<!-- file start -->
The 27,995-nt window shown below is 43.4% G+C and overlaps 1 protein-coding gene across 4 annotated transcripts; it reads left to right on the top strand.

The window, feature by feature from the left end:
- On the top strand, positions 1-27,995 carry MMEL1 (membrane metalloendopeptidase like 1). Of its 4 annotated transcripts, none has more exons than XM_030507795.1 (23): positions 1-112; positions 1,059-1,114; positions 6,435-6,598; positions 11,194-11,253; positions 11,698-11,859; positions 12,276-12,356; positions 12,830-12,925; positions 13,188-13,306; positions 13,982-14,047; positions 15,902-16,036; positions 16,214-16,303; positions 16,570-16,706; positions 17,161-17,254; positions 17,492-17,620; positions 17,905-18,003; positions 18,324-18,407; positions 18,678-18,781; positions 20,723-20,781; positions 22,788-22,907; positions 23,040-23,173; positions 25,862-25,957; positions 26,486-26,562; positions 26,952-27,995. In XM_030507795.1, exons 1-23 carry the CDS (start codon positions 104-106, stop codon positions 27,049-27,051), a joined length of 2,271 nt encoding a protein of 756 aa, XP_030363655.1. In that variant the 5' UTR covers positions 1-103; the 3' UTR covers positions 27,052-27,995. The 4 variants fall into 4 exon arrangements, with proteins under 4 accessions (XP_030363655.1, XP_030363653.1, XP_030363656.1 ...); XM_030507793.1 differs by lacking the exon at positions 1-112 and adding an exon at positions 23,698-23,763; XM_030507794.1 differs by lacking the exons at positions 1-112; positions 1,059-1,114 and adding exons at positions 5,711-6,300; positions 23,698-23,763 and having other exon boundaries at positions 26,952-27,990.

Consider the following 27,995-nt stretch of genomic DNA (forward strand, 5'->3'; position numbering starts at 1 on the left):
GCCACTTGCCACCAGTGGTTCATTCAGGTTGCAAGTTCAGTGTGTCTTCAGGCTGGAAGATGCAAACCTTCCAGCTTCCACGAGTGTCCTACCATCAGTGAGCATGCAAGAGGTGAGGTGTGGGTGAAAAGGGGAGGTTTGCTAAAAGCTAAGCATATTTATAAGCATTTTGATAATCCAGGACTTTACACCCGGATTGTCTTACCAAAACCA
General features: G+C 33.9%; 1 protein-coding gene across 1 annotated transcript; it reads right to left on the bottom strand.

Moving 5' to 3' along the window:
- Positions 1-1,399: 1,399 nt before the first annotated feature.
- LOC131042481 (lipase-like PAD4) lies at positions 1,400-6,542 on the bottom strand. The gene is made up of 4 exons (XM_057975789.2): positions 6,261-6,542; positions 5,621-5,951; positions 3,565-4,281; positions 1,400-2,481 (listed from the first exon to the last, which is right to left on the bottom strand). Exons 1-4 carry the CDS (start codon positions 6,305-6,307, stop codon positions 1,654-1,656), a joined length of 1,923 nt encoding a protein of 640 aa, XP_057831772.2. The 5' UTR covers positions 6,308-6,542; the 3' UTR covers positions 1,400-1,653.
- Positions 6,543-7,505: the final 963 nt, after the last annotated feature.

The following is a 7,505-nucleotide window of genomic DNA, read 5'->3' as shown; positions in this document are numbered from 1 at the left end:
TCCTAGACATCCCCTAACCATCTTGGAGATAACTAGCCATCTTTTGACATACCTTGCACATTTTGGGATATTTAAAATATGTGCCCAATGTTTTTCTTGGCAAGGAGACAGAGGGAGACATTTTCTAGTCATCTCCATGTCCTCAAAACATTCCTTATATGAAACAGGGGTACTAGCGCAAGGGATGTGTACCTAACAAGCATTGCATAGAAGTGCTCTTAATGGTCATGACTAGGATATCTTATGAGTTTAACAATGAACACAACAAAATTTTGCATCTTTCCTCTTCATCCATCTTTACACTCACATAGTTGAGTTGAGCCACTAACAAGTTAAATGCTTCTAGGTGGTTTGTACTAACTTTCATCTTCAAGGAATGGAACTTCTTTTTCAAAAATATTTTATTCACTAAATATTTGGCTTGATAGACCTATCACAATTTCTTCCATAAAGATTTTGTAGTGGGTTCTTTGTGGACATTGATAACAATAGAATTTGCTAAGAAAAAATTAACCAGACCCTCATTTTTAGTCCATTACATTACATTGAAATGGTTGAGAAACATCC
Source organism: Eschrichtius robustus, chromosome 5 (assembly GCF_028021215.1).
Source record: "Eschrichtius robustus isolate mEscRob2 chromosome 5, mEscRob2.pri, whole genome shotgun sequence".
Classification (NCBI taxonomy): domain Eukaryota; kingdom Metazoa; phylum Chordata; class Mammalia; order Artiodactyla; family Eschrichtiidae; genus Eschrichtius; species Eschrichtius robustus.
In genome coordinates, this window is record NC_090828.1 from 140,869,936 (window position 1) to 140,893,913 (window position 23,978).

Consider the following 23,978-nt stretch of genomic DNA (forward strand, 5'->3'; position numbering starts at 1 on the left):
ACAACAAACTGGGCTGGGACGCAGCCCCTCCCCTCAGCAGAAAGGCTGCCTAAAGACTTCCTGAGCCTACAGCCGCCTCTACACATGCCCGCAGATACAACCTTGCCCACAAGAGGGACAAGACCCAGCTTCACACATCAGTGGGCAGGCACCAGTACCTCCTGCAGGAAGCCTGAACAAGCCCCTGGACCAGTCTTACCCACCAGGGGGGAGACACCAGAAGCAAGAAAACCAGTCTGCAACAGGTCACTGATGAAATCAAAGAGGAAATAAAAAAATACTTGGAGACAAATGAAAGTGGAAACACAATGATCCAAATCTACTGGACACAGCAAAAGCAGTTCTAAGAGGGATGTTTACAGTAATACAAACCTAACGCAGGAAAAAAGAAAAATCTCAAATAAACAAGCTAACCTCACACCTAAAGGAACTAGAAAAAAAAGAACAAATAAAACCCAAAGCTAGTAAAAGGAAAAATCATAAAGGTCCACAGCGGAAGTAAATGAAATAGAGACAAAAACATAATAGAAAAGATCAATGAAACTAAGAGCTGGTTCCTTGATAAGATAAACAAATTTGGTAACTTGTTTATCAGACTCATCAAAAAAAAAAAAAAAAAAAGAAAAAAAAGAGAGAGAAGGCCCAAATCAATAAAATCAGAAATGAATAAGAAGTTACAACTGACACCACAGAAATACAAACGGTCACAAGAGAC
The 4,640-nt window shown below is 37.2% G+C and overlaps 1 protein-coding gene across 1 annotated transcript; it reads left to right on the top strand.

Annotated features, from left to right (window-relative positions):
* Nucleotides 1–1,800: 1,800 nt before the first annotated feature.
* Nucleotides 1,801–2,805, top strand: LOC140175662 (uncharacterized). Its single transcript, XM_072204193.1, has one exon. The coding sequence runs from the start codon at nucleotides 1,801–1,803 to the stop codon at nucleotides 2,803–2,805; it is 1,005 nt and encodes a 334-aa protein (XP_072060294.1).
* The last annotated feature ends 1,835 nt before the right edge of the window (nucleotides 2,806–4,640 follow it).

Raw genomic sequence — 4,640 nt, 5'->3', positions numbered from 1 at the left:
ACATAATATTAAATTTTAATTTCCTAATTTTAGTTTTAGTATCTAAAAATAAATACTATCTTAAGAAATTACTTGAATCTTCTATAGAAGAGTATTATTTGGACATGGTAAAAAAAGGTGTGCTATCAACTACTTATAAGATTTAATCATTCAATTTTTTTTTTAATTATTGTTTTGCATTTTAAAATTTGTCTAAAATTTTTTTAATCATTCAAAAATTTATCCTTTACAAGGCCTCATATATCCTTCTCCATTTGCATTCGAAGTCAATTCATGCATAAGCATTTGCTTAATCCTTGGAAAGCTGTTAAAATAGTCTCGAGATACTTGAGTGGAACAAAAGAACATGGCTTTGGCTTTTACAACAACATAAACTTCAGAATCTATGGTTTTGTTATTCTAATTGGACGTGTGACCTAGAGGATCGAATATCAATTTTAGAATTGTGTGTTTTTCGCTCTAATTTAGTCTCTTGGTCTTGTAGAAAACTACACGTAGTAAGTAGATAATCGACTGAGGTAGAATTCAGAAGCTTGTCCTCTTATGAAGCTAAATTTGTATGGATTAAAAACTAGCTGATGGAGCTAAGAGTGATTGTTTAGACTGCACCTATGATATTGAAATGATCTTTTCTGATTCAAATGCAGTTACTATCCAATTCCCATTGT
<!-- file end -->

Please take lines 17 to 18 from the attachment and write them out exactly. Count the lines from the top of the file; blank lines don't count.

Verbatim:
Consider the following 23,978-nt stretch of genomic DNA (forward strand, 5'->3'; position numbering starts at 1 on the left):
ACAACAAACTGGGCTGGGACGCAGCCCCTCCCCTCAGCAGAAAGGCTGCCTAAAGACTTCCTGAGCCTACAGCCGCCTCTACACATGCCCGCAGATACAACCTTGCCCACAAGAGGGACAAGACCCAGCTTCACACATCAGTGGGCAGGCACCAGTACCTCCTGCAGGAAGCCTGAACAAGCCCCTGGACCAGTCTTACCCACCAGGGGGGAGACACCAGAAGCAAGAAAACCAGTCTGCAACAGGTCACTGATGAAATCAAAGAGGAAATAAAAAAATACTTGGAGACAAATGAAAGTGGAAACACAATGATCCAAATCTACTGGACACAGCAAAAGCAGTTCTAAGAGGGATGTTTACAGTAATACAAACCTAACGCAGGAAAAAAGAAAAATCTCAAATAAACAAGCTAACCTCACACCTAAAGGAACTAGAAAAAAAAGAACAAATAAAACCCAAAGCTAGTAAAAGGAAAAATCATAAAGGTCCACAGCGGAAGTAAATGAAATAGAGACAAAAACATAATAGAAAAGATCAATGAAACTAAGAGCTGGTTCCTTGATAAGATAAACAAATTTGGTAACTTGTTTATCAGACTCATCAAAAAAAAAAAAAAAAAAAGAAAAAAAAGAGAGAGAAGGCCCAAATCAATAAAATCAGAAATGAATAAGAAGTTACAACTGACACCACAGAAATACAAACGGTCACAAGAGAC